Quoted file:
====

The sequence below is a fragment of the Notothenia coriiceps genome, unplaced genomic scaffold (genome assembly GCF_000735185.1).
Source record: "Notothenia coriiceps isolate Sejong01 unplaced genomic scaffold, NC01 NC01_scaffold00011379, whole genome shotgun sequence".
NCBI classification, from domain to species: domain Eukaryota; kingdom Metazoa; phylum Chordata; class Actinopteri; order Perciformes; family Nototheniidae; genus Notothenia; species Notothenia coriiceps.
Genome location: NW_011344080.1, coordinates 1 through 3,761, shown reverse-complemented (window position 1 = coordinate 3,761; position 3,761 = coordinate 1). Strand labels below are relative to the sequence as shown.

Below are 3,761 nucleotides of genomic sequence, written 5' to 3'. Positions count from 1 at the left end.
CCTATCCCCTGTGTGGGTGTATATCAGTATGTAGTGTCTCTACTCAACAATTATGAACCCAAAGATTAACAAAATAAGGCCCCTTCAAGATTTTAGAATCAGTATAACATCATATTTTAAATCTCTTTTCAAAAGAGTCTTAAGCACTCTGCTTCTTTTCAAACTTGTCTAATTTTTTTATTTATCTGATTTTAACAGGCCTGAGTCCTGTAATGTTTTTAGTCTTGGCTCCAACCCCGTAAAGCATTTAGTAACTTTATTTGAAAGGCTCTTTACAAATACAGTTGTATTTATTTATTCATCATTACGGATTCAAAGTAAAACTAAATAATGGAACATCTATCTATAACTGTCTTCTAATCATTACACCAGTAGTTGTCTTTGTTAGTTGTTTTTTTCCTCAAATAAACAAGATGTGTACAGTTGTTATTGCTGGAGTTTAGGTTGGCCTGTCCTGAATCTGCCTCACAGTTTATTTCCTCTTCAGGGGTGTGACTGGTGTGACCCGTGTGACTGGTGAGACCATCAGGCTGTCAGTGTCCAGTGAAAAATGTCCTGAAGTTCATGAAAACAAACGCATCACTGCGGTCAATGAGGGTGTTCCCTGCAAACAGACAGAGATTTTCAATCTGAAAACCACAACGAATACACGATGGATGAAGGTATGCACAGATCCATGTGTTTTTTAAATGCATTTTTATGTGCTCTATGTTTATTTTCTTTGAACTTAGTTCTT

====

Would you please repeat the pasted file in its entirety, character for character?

The sequence below is a fragment of the Notothenia coriiceps genome, unplaced genomic scaffold (genome assembly GCF_000735185.1).
Source record: "Notothenia coriiceps isolate Sejong01 unplaced genomic scaffold, NC01 NC01_scaffold00011379, whole genome shotgun sequence".
NCBI classification, from domain to species: domain Eukaryota; kingdom Metazoa; phylum Chordata; class Actinopteri; order Perciformes; family Nototheniidae; genus Notothenia; species Notothenia coriiceps.
Genome location: NW_011344080.1, coordinates 1 through 3,761, shown reverse-complemented (window position 1 = coordinate 3,761; position 3,761 = coordinate 1). Strand labels below are relative to the sequence as shown.

Below are 3,761 nucleotides of genomic sequence, written 5' to 3'. Positions count from 1 at the left end.
CCTATCCCCTGTGTGGGTGTATATCAGTATGTAGTGTCTCTACTCAACAATTATGAACCCAAAGATTAACAAAATAAGGCCCCTTCAAGATTTTAGAATCAGTATAACATCATATTTTAAATCTCTTTTCAAAAGAGTCTTAAGCACTCTGCTTCTTTTCAAACTTGTCTAATTTTTTTATTTATCTGATTTTAACAGGCCTGAGTCCTGTAATGTTTTTAGTCTTGGCTCCAACCCCGTAAAGCATTTAGTAACTTTATTTGAAAGGCTCTTTACAAATACAGTTGTATTTATTTATTCATCATTACGGATTCAAAGTAAAACTAAATAATGGAACATCTATCTATAACTGTCTTCTAATCATTACACCAGTAGTTGTCTTTGTTAGTTGTTTTTTTCCTCAAATAAACAAGATGTGTACAGTTGTTATTGCTGGAGTTTAGGTTGGCCTGTCCTGAATCTGCCTCACAGTTTATTTCCTCTTCAGGGGTGTGACTGGTGTGACCCGTGTGACTGGTGAGACCATCAGGCTGTCAGTGTCCAGTGAAAAATGTCCTGAAGTTCATGAAAACAAACGCATCACTGCGGTCAATGAGGGTGTTCCCTGCAAACAGACAGAGATTTTCAATCTGAAAACCACAACGAATACACGATGGATGAAGGTATGCACAGATCCATGTGTTTTTTAAATGCATTTTTATGTGCTCTATGTTTATTTTCTTTGAACTTAGTTCTT